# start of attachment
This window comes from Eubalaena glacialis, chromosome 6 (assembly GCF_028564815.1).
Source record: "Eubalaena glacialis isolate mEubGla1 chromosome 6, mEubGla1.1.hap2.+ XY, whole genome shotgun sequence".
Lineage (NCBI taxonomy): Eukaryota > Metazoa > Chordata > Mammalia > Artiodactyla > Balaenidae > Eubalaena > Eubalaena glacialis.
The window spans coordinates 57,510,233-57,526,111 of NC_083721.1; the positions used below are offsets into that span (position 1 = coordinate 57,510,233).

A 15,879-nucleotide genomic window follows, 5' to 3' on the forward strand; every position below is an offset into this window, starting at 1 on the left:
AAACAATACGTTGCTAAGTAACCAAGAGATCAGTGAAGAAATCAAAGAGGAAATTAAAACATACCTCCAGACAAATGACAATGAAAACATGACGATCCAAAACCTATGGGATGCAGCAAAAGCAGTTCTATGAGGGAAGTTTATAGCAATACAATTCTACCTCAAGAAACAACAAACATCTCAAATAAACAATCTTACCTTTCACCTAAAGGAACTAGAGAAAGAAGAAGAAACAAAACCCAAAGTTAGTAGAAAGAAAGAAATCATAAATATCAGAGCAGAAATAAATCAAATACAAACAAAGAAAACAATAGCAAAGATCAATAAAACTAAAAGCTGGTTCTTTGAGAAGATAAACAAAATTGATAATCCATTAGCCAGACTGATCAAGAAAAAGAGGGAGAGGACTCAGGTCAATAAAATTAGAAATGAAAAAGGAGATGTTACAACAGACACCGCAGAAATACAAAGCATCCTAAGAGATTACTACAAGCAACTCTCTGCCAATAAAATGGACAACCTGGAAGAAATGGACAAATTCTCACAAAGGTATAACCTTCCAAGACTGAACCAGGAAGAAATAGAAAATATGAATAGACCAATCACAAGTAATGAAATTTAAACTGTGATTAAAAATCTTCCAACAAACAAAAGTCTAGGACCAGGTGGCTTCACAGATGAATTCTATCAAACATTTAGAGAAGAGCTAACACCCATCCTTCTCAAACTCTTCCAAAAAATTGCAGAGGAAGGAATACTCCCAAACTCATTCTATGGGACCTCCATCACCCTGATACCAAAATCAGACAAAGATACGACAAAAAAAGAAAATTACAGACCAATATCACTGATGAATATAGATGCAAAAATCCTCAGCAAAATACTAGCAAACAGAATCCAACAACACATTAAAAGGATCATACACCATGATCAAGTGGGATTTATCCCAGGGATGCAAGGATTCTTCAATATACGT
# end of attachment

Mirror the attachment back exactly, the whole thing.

This window comes from Eubalaena glacialis, chromosome 6 (assembly GCF_028564815.1).
Source record: "Eubalaena glacialis isolate mEubGla1 chromosome 6, mEubGla1.1.hap2.+ XY, whole genome shotgun sequence".
Lineage (NCBI taxonomy): Eukaryota > Metazoa > Chordata > Mammalia > Artiodactyla > Balaenidae > Eubalaena > Eubalaena glacialis.
The window spans coordinates 57,510,233-57,526,111 of NC_083721.1; the positions used below are offsets into that span (position 1 = coordinate 57,510,233).

A 15,879-nucleotide genomic window follows, 5' to 3' on the forward strand; every position below is an offset into this window, starting at 1 on the left:
AAACAATACGTTGCTAAGTAACCAAGAGATCAGTGAAGAAATCAAAGAGGAAATTAAAACATACCTCCAGACAAATGACAATGAAAACATGACGATCCAAAACCTATGGGATGCAGCAAAAGCAGTTCTATGAGGGAAGTTTATAGCAATACAATTCTACCTCAAGAAACAACAAACATCTCAAATAAACAATCTTACCTTTCACCTAAAGGAACTAGAGAAAGAAGAAGAAACAAAACCCAAAGTTAGTAGAAAGAAAGAAATCATAAATATCAGAGCAGAAATAAATCAAATACAAACAAAGAAAACAATAGCAAAGATCAATAAAACTAAAAGCTGGTTCTTTGAGAAGATAAACAAAATTGATAATCCATTAGCCAGACTGATCAAGAAAAAGAGGGAGAGGACTCAGGTCAATAAAATTAGAAATGAAAAAGGAGATGTTACAACAGACACCGCAGAAATACAAAGCATCCTAAGAGATTACTACAAGCAACTCTCTGCCAATAAAATGGACAACCTGGAAGAAATGGACAAATTCTCACAAAGGTATAACCTTCCAAGACTGAACCAGGAAGAAATAGAAAATATGAATAGACCAATCACAAGTAATGAAATTTAAACTGTGATTAAAAATCTTCCAACAAACAAAAGTCTAGGACCAGGTGGCTTCACAGATGAATTCTATCAAACATTTAGAGAAGAGCTAACACCCATCCTTCTCAAACTCTTCCAAAAAATTGCAGAGGAAGGAATACTCCCAAACTCATTCTATGGGACCTCCATCACCCTGATACCAAAATCAGACAAAGATACGACAAAAAAAGAAAATTACAGACCAATATCACTGATGAATATAGATGCAAAAATCCTCAGCAAAATACTAGCAAACAGAATCCAACAACACATTAAAAGGATCATACACCATGATCAAGTGGGATTTATCCCAGGGATGCAAGGATTCTTCAATATACGT